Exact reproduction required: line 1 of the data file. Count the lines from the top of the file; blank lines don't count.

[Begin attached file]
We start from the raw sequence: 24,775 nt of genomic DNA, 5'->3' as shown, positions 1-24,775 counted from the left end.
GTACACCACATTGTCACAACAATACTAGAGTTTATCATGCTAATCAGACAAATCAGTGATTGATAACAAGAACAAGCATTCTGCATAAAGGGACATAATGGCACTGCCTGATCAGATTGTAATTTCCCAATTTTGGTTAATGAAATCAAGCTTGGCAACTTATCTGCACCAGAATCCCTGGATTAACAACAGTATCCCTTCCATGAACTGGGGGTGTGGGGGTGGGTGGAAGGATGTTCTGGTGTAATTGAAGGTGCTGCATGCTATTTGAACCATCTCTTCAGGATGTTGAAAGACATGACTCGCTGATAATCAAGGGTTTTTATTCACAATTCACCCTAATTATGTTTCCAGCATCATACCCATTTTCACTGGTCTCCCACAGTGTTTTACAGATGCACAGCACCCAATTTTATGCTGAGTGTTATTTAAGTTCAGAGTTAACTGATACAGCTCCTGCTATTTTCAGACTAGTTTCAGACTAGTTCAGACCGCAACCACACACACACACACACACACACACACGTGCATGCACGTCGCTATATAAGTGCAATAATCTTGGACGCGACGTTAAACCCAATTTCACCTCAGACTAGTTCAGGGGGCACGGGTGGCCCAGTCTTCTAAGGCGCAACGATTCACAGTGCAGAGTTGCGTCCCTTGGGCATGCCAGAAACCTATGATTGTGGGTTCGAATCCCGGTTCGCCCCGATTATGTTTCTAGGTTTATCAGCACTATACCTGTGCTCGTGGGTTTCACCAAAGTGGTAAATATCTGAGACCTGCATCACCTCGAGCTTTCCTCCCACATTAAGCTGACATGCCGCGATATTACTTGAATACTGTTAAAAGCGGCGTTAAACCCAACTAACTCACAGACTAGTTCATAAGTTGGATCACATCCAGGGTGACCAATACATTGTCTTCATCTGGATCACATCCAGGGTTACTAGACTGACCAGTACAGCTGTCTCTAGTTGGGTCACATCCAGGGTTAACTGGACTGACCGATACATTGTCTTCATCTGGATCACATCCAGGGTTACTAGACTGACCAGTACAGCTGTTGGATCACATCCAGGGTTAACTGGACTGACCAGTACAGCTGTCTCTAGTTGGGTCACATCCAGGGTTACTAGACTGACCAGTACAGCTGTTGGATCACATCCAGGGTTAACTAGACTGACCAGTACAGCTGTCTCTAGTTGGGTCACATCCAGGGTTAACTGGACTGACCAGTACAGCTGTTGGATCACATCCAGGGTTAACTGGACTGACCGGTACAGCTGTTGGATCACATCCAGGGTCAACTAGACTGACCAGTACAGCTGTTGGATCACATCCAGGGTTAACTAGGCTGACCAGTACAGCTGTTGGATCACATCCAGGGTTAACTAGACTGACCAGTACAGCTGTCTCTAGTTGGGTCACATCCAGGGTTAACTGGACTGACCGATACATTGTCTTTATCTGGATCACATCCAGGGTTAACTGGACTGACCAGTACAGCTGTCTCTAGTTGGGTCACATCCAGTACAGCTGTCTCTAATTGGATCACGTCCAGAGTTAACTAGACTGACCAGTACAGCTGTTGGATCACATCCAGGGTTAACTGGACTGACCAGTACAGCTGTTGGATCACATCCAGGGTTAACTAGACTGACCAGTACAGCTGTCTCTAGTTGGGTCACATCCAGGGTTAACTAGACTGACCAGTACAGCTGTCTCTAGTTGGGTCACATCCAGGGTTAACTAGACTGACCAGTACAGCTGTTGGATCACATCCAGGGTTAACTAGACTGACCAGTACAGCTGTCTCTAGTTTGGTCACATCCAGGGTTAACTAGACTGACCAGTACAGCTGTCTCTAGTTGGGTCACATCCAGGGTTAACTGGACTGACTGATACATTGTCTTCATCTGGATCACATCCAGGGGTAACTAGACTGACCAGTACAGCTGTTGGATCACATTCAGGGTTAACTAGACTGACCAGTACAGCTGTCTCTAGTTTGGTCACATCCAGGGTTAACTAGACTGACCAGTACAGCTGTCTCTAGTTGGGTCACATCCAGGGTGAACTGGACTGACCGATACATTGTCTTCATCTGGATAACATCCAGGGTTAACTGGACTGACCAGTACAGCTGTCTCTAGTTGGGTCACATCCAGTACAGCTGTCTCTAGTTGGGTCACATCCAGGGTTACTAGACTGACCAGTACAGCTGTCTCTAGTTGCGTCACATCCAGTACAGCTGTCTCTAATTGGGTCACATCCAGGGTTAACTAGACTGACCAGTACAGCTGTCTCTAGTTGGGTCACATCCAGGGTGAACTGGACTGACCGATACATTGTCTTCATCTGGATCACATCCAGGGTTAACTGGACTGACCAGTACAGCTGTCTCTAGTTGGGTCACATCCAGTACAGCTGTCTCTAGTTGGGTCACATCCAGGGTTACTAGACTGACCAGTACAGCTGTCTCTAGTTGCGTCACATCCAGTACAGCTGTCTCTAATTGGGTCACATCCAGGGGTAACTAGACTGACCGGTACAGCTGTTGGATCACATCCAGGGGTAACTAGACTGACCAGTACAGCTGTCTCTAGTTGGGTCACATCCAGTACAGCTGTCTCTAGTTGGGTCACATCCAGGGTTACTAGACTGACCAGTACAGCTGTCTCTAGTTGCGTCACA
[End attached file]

We start from the raw sequence: 24,775 nt of genomic DNA, 5'->3' as shown, positions 1-24,775 counted from the left end.